The con­sen­sus among uni­ver­si­ty admin­is­tra­tors is that tuition is increas­ing due to declin­ing sup­port from the State of Con­necti­cut.

Right now, we do our best to make it afford­able. But it’s very hard, and for us the rea­son it’s hard is because of the cuts in the state appro­pri­a­tions,” UConn Pres­i­dent Susan Herb­st said. “We’re down tens of mil­lions of dol­lars from where we were a few years ago. Because of the reces­sion, the state hasn’t been able to put the mon­ey in.”

When the state gives UConn less mon­ey, oth­er areas of the uni­ver­si­ty’s bud­get must increase to com­pen­sate for the loss. Gen­er­al­ly, the bud­get is com­prised of three main parts: state appro­pri­a­tions, phil­an­thropy – pri­vate dona­tions and fundrais­ing – and tuition. When one of those three com­po­nents decreas­es in size, the oth­er two must grow to fill the space. Increas­ing tuition, there­fore, is one solu­tion to the prob­lem, albeit an unfor­tu­nate one.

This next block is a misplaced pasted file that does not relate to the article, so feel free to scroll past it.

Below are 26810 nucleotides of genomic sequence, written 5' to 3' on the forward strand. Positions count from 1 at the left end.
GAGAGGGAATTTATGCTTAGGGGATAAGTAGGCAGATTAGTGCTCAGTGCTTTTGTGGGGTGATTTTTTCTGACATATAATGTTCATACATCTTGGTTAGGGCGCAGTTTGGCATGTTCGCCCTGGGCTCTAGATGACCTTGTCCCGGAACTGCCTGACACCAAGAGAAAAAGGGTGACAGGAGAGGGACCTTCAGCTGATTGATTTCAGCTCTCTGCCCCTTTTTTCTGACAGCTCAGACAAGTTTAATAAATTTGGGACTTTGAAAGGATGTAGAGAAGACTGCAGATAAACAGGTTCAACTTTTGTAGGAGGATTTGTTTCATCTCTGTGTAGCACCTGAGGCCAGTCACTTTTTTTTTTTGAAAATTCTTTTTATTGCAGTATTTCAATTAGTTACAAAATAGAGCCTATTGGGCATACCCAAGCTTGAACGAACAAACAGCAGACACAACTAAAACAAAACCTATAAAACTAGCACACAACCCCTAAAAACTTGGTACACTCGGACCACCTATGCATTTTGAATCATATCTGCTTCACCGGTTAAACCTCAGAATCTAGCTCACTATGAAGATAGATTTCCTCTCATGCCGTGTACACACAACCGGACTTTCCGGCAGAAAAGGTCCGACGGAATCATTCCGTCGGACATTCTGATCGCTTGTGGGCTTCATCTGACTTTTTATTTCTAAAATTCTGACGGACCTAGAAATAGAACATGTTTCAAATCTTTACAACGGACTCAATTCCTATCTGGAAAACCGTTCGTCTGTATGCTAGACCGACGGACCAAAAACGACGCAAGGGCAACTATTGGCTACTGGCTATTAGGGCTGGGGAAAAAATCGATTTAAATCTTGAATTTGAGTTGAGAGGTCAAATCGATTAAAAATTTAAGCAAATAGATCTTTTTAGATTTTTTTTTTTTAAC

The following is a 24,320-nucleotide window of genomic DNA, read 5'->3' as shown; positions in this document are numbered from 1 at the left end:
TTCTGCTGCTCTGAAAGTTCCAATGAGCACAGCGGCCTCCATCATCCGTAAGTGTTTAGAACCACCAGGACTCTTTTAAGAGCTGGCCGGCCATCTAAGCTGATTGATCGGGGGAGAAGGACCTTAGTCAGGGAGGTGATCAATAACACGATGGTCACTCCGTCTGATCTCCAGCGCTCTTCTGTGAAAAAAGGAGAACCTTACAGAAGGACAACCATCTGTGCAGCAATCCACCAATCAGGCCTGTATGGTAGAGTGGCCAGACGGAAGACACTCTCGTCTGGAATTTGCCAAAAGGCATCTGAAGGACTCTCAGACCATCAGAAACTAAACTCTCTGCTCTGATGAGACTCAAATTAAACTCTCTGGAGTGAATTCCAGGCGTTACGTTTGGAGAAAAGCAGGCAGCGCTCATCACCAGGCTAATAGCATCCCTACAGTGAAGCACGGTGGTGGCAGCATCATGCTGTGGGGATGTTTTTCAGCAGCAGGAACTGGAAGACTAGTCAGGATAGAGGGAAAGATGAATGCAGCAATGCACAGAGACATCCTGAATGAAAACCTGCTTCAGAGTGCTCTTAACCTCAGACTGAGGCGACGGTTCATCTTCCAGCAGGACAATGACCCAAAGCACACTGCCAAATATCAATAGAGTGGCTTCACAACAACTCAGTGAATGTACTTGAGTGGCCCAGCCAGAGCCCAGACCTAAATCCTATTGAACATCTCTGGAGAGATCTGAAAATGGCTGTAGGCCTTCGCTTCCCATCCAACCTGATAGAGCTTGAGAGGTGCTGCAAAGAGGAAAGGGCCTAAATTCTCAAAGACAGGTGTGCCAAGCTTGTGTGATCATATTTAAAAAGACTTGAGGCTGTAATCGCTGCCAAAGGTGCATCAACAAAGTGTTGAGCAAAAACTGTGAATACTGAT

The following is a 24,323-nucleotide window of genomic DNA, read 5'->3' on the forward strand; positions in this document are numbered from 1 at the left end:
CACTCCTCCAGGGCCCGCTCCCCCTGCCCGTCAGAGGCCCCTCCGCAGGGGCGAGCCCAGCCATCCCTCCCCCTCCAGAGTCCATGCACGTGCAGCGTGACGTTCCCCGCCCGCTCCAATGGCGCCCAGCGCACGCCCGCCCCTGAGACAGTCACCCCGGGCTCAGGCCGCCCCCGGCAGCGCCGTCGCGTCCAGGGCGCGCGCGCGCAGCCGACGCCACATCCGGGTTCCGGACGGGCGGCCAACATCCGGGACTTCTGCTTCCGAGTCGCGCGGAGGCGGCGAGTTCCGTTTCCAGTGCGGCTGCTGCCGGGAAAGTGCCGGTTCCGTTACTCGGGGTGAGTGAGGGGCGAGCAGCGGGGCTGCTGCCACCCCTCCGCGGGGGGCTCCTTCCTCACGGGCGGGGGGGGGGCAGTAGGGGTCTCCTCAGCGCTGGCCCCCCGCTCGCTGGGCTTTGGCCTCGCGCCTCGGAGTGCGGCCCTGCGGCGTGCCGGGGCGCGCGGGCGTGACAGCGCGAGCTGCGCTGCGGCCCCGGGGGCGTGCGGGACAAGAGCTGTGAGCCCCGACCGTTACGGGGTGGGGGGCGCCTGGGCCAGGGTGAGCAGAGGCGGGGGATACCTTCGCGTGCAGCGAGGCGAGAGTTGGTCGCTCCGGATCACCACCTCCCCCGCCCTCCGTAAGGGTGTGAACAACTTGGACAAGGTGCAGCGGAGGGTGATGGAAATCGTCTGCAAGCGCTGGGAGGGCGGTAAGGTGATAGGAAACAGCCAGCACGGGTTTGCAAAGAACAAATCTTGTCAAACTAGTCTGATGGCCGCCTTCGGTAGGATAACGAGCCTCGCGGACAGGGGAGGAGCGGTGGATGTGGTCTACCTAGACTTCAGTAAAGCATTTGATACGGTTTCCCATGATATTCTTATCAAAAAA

Connecticut Gov. Dannel P. Malloy, right, addresses the House and the Senate at the end of session at the Capitol on the final day of session, Thursday, May 8, 2014, in Hartford, Conn. (AP Photo/Jessica Hill)

Con­necti­cut Gov. Dan­nel P. Mal­loy, right, address­es the House and the Sen­ate at the end of ses­sion at the Capi­tol on the final day of ses­sion, Thurs­day, May 8, 2014, in Hart­ford, Conn. (AP Photo/Jessica Hill)

UCon­n’s tuition has also been increas­ing because, tra­di­tion­al­ly, it has lagged far behind oth­er uni­ver­si­ties in the area of pri­vate dona­tions. But Michael Daniels, stu­dent rep­re­sen­ta­tive on the UConn Board of Trustees, said the uni­ver­si­ty is work­ing to catch up to its com­pe­ti­tion.